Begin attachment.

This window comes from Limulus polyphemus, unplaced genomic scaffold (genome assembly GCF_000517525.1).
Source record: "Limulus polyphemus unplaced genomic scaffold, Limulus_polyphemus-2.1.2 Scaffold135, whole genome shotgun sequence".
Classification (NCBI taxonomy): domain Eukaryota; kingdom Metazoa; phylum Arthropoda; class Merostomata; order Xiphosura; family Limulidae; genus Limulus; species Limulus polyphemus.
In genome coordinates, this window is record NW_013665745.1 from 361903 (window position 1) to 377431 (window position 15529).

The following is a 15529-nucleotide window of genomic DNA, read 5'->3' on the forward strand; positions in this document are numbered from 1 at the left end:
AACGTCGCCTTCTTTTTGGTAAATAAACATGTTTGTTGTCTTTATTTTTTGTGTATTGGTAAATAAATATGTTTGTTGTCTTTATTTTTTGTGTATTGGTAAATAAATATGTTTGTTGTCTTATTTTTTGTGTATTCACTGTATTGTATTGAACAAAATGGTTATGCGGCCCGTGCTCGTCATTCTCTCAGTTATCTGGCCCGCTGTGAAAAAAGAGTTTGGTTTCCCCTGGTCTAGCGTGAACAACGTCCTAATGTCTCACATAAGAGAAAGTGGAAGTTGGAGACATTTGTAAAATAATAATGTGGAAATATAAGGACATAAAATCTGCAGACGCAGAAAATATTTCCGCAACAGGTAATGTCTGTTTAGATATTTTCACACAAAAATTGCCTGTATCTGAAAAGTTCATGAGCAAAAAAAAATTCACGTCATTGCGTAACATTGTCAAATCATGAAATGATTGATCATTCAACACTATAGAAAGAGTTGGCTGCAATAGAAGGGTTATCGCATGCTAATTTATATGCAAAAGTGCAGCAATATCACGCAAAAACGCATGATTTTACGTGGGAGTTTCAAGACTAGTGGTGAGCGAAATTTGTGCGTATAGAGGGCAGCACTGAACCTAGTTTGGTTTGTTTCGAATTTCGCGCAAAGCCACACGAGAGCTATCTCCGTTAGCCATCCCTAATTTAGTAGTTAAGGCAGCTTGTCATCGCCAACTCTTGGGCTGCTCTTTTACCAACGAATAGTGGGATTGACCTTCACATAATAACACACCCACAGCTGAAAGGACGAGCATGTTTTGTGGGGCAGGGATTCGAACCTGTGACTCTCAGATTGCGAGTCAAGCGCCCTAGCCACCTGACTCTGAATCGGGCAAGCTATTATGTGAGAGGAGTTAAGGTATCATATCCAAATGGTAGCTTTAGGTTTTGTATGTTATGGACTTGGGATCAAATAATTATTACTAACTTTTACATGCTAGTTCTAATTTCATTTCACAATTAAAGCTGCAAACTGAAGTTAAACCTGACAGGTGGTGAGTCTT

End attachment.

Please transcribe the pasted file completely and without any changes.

This window comes from Limulus polyphemus, unplaced genomic scaffold (genome assembly GCF_000517525.1).
Source record: "Limulus polyphemus unplaced genomic scaffold, Limulus_polyphemus-2.1.2 Scaffold135, whole genome shotgun sequence".
Classification (NCBI taxonomy): domain Eukaryota; kingdom Metazoa; phylum Arthropoda; class Merostomata; order Xiphosura; family Limulidae; genus Limulus; species Limulus polyphemus.
In genome coordinates, this window is record NW_013665745.1 from 361903 (window position 1) to 377431 (window position 15529).

The following is a 15529-nucleotide window of genomic DNA, read 5'->3' on the forward strand; positions in this document are numbered from 1 at the left end:
AACGTCGCCTTCTTTTTGGTAAATAAACATGTTTGTTGTCTTTATTTTTTGTGTATTGGTAAATAAATATGTTTGTTGTCTTTATTTTTTGTGTATTGGTAAATAAATATGTTTGTTGTCTTATTTTTTGTGTATTCACTGTATTGTATTGAACAAAATGGTTATGCGGCCCGTGCTCGTCATTCTCTCAGTTATCTGGCCCGCTGTGAAAAAAGAGTTTGGTTTCCCCTGGTCTAGCGTGAACAACGTCCTAATGTCTCACATAAGAGAAAGTGGAAGTTGGAGACATTTGTAAAATAATAATGTGGAAATATAAGGACATAAAATCTGCAGACGCAGAAAATATTTCCGCAACAGGTAATGTCTGTTTAGATATTTTCACACAAAAATTGCCTGTATCTGAAAAGTTCATGAGCAAAAAAAAATTCACGTCATTGCGTAACATTGTCAAATCATGAAATGATTGATCATTCAACACTATAGAAAGAGTTGGCTGCAATAGAAGGGTTATCGCATGCTAATTTATATGCAAAAGTGCAGCAATATCACGCAAAAACGCATGATTTTACGTGGGAGTTTCAAGACTAGTGGTGAGCGAAATTTGTGCGTATAGAGGGCAGCACTGAACCTAGTTTGGTTTGTTTCGAATTTCGCGCAAAGCCACACGAGAGCTATCTCCGTTAGCCATCCCTAATTTAGTAGTTAAGGCAGCTTGTCATCGCCAACTCTTGGGCTGCTCTTTTACCAACGAATAGTGGGATTGACCTTCACATAATAACACACCCACAGCTGAAAGGACGAGCATGTTTTGTGGGGCAGGGATTCGAACCTGTGACTCTCAGATTGCGAGTCAAGCGCCCTAGCCACCTGACTCTGAATCGGGCAAGCTATTATGTGAGAGGAGTTAAGGTATCATATCCAAATGGTAGCTTTAGGTTTTGTATGTTATGGACTTGGGATCAAATAATTATTACTAACTTTTACATGCTAGTTCTAATTTCATTTCACAATTAAAGCTGCAAACTGAAGTTAAACCTGACAGGTGGTGAGTCTT